How abortion access would vary without Roe v. Wade
A “near-total abortion ban” passed by the Alabama Senate on Tuesday is part of a movement in some parts of the country to create restrictive new laws on abortion.
Alabama’s governor signed the bill into law Wednesday, AL.com reports. In a statement, Gov. Kay Ivey acknowledged the law would be unenforceable, according to the newspaper.
“No matter one’s personal view on abortion, we can all recognize that, at least for the short term, this bill may similarly be unenforceable. As citizens of this great country, we must always respect the authority of the U.S. Supreme Court even when we disagree with their decisions,” the governor said in a press release, AL.com reports.
Some say the bill is “the most restrictive anti-abortion measure passed since Roe v. Wade was decided in 1973,” CBS reports.
The Alabama bill is part of a broader effort among some conservative states to restrict abortion in recent years, including proposals and new laws in North and South Carolina, Georgia, Louisiana and others around the South and Midwest.
“At least 15 states, ranging from Maryland to Texas, are considering versions of ‘heartbeat’ legislation in 2019,” according to the Atlanta Journal-Constitution.
Here’s an update on major abortion legislation passed or considered recently by states:
Alabama: The legislation banning essentially all abortions makes “it a felony for doctors to perform or attempt to perform an abortion in the state,” AL.com reports. The only exception is for cases where a mother’s life is at risk.
Alaska: In February, the Alaska Supreme Court blocked two laws that would have restricted “how Medicaid can be used to pay for abortions,” according to the Anchorage Daily News.
Arkansas: Lawmakers in Arkansas passed nine new bills in their most recent session restricting access to abortion, according to the Northwest Arkansas Democrat Gazette. The bills, according to the newspaper, “make the procedure illegal after 18 weeks of pregnancy; ban it entirely if the U.S. Supreme Court overturns the 1973 decision that legalized it; ban it in the event of a fetal Down syndrome diagnosis; and ban state funding for abortions and abortion-related services for inmates.”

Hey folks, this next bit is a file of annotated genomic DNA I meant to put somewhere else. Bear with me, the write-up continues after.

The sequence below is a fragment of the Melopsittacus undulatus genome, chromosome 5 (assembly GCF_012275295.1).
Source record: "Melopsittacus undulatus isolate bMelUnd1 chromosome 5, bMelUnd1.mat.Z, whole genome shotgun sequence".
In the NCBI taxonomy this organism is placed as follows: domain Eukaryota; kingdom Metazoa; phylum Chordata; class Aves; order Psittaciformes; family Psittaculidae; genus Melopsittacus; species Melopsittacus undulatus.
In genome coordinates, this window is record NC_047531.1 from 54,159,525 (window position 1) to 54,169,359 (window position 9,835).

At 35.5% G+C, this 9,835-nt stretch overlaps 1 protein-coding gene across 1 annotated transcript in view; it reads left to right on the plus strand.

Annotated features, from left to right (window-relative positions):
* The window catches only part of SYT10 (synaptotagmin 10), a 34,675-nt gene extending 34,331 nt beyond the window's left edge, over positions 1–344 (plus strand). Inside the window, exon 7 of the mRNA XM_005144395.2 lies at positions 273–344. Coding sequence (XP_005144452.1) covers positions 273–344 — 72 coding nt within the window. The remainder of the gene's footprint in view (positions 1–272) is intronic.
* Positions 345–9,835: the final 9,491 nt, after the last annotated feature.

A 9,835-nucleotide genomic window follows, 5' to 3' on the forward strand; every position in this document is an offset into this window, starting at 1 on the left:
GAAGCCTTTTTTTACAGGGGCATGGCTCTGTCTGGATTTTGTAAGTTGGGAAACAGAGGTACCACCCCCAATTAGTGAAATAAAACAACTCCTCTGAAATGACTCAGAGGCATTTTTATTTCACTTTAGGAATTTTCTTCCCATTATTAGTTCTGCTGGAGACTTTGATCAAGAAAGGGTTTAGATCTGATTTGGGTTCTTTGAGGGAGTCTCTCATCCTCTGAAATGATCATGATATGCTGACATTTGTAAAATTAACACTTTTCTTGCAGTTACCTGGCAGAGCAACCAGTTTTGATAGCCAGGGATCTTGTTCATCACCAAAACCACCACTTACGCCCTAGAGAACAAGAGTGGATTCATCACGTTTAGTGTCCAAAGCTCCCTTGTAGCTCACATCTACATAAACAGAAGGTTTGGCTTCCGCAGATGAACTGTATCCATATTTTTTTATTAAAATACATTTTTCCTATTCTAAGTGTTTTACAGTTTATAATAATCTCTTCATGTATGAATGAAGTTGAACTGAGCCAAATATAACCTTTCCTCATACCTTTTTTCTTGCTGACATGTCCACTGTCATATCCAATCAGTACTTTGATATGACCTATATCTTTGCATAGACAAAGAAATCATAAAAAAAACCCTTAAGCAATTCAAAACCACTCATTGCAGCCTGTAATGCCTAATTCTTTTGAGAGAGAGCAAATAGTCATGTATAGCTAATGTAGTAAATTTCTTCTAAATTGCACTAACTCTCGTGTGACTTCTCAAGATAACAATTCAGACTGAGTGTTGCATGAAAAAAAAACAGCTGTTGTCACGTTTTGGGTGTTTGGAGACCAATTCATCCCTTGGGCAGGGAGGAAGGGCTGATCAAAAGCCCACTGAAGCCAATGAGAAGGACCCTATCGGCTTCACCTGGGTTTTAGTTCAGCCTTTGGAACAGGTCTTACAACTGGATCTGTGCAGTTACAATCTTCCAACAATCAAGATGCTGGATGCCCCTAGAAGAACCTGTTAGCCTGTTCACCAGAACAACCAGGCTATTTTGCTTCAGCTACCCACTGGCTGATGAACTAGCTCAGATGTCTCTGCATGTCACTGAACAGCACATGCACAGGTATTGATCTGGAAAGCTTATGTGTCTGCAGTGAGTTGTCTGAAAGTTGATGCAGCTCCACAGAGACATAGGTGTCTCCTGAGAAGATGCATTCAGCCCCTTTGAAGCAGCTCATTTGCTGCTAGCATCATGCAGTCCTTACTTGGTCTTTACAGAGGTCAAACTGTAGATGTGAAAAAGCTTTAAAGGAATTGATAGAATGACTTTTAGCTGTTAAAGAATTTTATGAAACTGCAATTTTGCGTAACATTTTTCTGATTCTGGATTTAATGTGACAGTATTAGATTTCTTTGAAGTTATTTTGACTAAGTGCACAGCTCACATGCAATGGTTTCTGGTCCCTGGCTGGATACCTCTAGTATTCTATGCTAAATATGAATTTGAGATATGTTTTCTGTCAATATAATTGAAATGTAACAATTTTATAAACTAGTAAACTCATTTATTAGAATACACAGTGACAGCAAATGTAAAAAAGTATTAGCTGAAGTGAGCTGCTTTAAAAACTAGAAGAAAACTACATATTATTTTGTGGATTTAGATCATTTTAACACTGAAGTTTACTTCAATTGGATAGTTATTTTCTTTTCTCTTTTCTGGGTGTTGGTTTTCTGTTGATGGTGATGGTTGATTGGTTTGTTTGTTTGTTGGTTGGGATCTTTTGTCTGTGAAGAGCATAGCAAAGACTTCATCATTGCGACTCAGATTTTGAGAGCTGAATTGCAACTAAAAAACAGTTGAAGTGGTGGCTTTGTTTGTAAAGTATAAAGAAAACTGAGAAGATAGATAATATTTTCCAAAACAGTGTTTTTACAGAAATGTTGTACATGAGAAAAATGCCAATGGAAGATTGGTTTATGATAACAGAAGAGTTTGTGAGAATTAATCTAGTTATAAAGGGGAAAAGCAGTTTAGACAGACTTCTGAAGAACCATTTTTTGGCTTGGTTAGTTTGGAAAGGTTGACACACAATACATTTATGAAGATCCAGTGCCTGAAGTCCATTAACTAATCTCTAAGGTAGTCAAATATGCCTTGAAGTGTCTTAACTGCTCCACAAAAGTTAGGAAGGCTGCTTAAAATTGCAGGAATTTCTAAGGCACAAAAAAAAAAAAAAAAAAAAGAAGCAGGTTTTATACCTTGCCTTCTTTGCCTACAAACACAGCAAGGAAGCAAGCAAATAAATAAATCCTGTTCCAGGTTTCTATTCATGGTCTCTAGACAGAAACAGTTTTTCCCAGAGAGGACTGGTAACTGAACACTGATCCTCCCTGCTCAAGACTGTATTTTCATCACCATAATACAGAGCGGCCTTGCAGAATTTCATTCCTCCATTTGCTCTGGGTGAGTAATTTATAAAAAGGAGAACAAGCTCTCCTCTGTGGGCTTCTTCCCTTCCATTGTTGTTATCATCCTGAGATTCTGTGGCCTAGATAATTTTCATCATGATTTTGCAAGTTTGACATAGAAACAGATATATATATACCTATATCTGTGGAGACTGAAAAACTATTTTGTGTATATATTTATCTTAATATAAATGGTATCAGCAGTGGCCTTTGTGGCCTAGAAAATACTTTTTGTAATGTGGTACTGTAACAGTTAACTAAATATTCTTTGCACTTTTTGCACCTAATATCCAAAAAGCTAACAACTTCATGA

Georgia: Gov. Brian Kemp signed Georgia’s “heartbeat” law earlier this month. It bans abortions after doctors detect a heartbeat on a fetus, normally about six weeks into a pregnancy, according to the Atlanta Journal-Constitution.
Kentucky: A federal judge last week struck down a law that banned a common second-trimester abortion method, according to the Associated Press. The 2018 law created “a ‘substantial obstacle’ to a woman’s right to an abortion, violating constitutionally protected privacy rights,” according to the AP. But the ruling will likely be appealed.
Louisiana: Legislators appear likely to pass a “heartbeat” bill in Louisiana, similar to Georgia’s new law, according to the Associated Press. Louisiana’s law, however, would only take effect if and when “a federal appeals court upholds a similar law in Mississippi,” the AP reports.
Mississippi: A “heartbeat” bill that would ban abortions as early as six weeks into pregnancy is being challenged in the courts, according to the AP.
Missouri: According to The Kansas City Star, “Missouri’s abortion laws, already among the most restrictive in the U.S., could tighten even more as Republican lawmakers have proposed 21 bills so far this session to further limit or almost completely ban the procedure.” With the legislature in its last week of the session, lawmakers are considering their own “heartbeat bill” and other restrictions, The Star reports.
North Carolina: The governor vetoed a bill from the North Carolina General Assembly that would have created “new criminal and civil penalties for infanticide, specifically for situations in which a baby survives an abortion procedure,” according to The News & Observer.
Ohio: A “heartbeat bill” signed into law last month is the target of a legal challenge by the American Civil Liberties Union and Planned Parenthood, according to the AP. The ACLU filed the lawsuit Wednesday. According to the AP, “The ban of abortions after the first detectable fetal heartbeat is unconstitutional and would prohibit nearly all abortions in Ohio. A detectable heartbeat can come as early as five or six weeks into pregnancy, before many women know they’re pregnant.”
Tennessee: A “heartbeat bill” passed the state House, but failed in the Senate this spring, according to the Tennessean.